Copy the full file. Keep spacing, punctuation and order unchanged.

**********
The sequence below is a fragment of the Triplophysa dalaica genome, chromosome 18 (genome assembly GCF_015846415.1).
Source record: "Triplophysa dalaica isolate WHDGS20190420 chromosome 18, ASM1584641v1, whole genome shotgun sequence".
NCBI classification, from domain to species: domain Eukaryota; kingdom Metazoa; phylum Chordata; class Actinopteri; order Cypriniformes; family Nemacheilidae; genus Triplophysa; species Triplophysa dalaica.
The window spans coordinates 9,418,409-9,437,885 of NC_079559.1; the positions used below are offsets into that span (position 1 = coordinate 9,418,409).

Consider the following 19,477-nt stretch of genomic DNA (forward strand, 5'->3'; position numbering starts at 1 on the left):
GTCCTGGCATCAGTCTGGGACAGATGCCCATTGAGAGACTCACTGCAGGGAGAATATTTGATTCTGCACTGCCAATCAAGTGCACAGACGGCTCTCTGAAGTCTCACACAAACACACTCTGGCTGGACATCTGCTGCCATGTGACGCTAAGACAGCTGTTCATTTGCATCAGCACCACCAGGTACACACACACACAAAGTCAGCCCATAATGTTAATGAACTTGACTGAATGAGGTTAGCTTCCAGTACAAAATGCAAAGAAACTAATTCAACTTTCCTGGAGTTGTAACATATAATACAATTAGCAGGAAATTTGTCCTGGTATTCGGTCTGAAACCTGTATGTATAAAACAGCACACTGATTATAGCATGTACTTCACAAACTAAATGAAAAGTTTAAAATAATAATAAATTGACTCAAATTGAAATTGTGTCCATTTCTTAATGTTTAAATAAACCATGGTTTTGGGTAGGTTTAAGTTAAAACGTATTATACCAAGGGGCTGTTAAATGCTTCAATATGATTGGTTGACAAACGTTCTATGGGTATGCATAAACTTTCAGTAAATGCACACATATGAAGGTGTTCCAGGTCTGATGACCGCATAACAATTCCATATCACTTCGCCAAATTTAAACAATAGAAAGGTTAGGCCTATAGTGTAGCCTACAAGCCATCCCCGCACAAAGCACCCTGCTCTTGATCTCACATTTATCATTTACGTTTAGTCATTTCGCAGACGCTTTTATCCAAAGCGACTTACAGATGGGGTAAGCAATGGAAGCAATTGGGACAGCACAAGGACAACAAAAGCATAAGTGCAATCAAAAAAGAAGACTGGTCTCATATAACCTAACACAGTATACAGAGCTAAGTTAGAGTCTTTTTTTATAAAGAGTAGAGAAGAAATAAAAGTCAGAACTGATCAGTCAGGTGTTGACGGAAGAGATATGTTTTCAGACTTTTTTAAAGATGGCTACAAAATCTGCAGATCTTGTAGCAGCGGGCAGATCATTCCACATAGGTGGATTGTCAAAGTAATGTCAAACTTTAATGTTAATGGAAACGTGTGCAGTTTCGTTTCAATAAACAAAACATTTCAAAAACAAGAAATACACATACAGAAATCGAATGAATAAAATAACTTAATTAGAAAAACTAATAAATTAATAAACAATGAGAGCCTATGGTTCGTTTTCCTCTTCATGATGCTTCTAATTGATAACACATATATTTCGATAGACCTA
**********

The sequence below is a fragment of the Triplophysa dalaica genome, chromosome 18 (genome assembly GCF_015846415.1).
Source record: "Triplophysa dalaica isolate WHDGS20190420 chromosome 18, ASM1584641v1, whole genome shotgun sequence".
NCBI classification, from domain to species: domain Eukaryota; kingdom Metazoa; phylum Chordata; class Actinopteri; order Cypriniformes; family Nemacheilidae; genus Triplophysa; species Triplophysa dalaica.
The window spans coordinates 9,418,409-9,437,885 of NC_079559.1; the positions used below are offsets into that span (position 1 = coordinate 9,418,409).

Consider the following 19,477-nt stretch of genomic DNA (forward strand, 5'->3'; position numbering starts at 1 on the left):
GTCCTGGCATCAGTCTGGGACAGATGCCCATTGAGAGACTCACTGCAGGGAGAATATTTGATTCTGCACTGCCAATCAAGTGCACAGACGGCTCTCTGAAGTCTCACACAAACACACTCTGGCTGGACATCTGCTGCCATGTGACGCTAAGACAGCTGTTCATTTGCATCAGCACCACCAGGTACACACACACACAAAGTCAGCCCATAATGTTAATGAACTTGACTGAATGAGGTTAGCTTCCAGTACAAAATGCAAAGAAACTAATTCAACTTTCCTGGAGTTGTAACATATAATACAATTAGCAGGAAATTTGTCCTGGTATTCGGTCTGAAACCTGTATGTATAAAACAGCACACTGATTATAGCATGTACTTCACAAACTAAATGAAAAGTTTAAAATAATAATAAATTGACTCAAATTGAAATTGTGTCCATTTCTTAATGTTTAAATAAACCATGGTTTTGGGTAGGTTTAAGTTAAAACGTATTATACCAAGGGGCTGTTAAATGCTTCAATATGATTGGTTGACAAACGTTCTATGGGTATGCATAAACTTTCAGTAAATGCACACATATGAAGGTGTTCCAGGTCTGATGACCGCATAACAATTCCATATCACTTCGCCAAATTTAAACAATAGAAAGGTTAGGCCTATAGTGTAGCCTACAAGCCATCCCCGCACAAAGCACCCTGCTCTTGATCTCACATTTATCATTTACGTTTAGTCATTTCGCAGACGCTTTTATCCAAAGCGACTTACAGATGGGGTAAGCAATGGAAGCAATTGGGACAGCACAAGGACAACAAAAGCATAAGTGCAATCAAAAAAGAAGACTGGTCTCATATAACCTAACACAGTATACAGAGCTAAGTTAGAGTCTTTTTTTATAAAGAGTAGAGAAGAAATAAAAGTCAGAACTGATCAGTCAGGTGTTGACGGAAGAGATATGTTTTCAGACTTTTTTAAAGATGGCTACAAAATCTGCAGATCTTGTAGCAGCGGGCAGATCATTCCACATAGGTGGATTGTCAAAGTAATGTCAAACTTTAATGTTAATGGAAACGTGTGCAGTTTCGTTTCAATAAACAAAACATTTCAAAAACAAGAAATACACATACAGAAATCGAATGAATAAAATAACTTAATTAGAAAAACTAATAAATTAATAAACAATGAGAGCCTATGGTTCGTTTTCCTCTTCATGATGCTTCTAATTGATAACACATATATTTCGATAGACCTA